Friday Mar 18, 201110:19 PM GMT
UN report favored US by underestimating Afghan deaths
Fri Mar 18, 2011 10:19PM
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American Investigative Journalist, Gareth Porter has questioned a recent report by the United Nations which claims that only 80 Afghan civilians were killed last year in U.S. military operations in Afghanistan.


Mr. Porter told Press TV's U.S. Desk on Friday that the report "favored the United States" by "underestimating vastly the number of deaths" caused by the American military raids.


He continued, "And we know that in the case of the data having to do with the day with regards to the civilian casualties in Afghanistan that the United Nations did not really use the same criteria to try to estimate the number of civilian casualties in night raids carried out by the Special Operations Forces of the United States and to estimate the number of deaths inflicted by assassination on the Taliban side or on the side of the Afghan insurgents."


Porter went on to add, "We know this because one of the commissioners of the Independent Afghanistan Human Rights Commission [Afghanistan Independent Human Rights Commission AIHRC] Nader Nadery told Inter Press Service (IPS) that there were actually a total 73 incidents in which local people complained about civilian casualties in Special Operations Forces raids."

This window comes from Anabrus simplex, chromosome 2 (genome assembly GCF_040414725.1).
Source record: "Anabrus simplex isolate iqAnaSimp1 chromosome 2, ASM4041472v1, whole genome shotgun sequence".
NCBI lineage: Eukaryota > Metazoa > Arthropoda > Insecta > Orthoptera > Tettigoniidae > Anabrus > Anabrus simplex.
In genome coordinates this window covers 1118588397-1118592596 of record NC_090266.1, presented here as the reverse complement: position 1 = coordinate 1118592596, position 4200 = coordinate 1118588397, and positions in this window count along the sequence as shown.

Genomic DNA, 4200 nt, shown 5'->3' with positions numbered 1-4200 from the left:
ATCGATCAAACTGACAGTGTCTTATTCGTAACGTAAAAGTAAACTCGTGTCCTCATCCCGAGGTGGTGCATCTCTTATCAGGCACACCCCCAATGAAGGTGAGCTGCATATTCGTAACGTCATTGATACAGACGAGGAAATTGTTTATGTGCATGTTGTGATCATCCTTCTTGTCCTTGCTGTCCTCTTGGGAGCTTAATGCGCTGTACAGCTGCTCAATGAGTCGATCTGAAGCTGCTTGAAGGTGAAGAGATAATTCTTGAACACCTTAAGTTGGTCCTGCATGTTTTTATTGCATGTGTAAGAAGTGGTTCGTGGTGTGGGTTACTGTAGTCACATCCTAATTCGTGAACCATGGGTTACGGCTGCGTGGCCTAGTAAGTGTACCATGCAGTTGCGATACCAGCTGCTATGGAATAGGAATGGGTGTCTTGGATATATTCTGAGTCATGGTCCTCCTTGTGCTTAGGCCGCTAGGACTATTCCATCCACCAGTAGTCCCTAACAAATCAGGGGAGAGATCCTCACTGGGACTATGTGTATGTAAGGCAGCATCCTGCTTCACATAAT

Porter concluded, "But in fact the UN report only tallied the numbers of civilian deaths from 13 of those 73 cases and that's because the investigation was only carried out on 13 of those instances. The other 60 were not sufficiently investigated according to Nader Nadery to be able to include the data in the UN report. However that was not made clear in the report that only a fraction, a very small fraction of the total number of complaints were in fact included in the tally of the Special Operations Forces civilian casualties."



2010 was the deadliest year yet for civilians in the Afghan war with 2,777 killed, a 15 percent jump in the death toll, the UN has said in a report.


Large numbers of children and women were among the dead -- 1,175 and 555 respectively.


The Afghanistan war was not authorized by the United Nations Security Council and many experts call it illegal under international law.


Nearly two-thirds of Americans are saying the conflict is not worth fighting, according to a new ABC News/Washington Post poll.


The U.S. government is currently spending around $120 billion a year on the war in Afghanistan and saw more casualties in 2010 than in any year since the war started in 2001. WSJ






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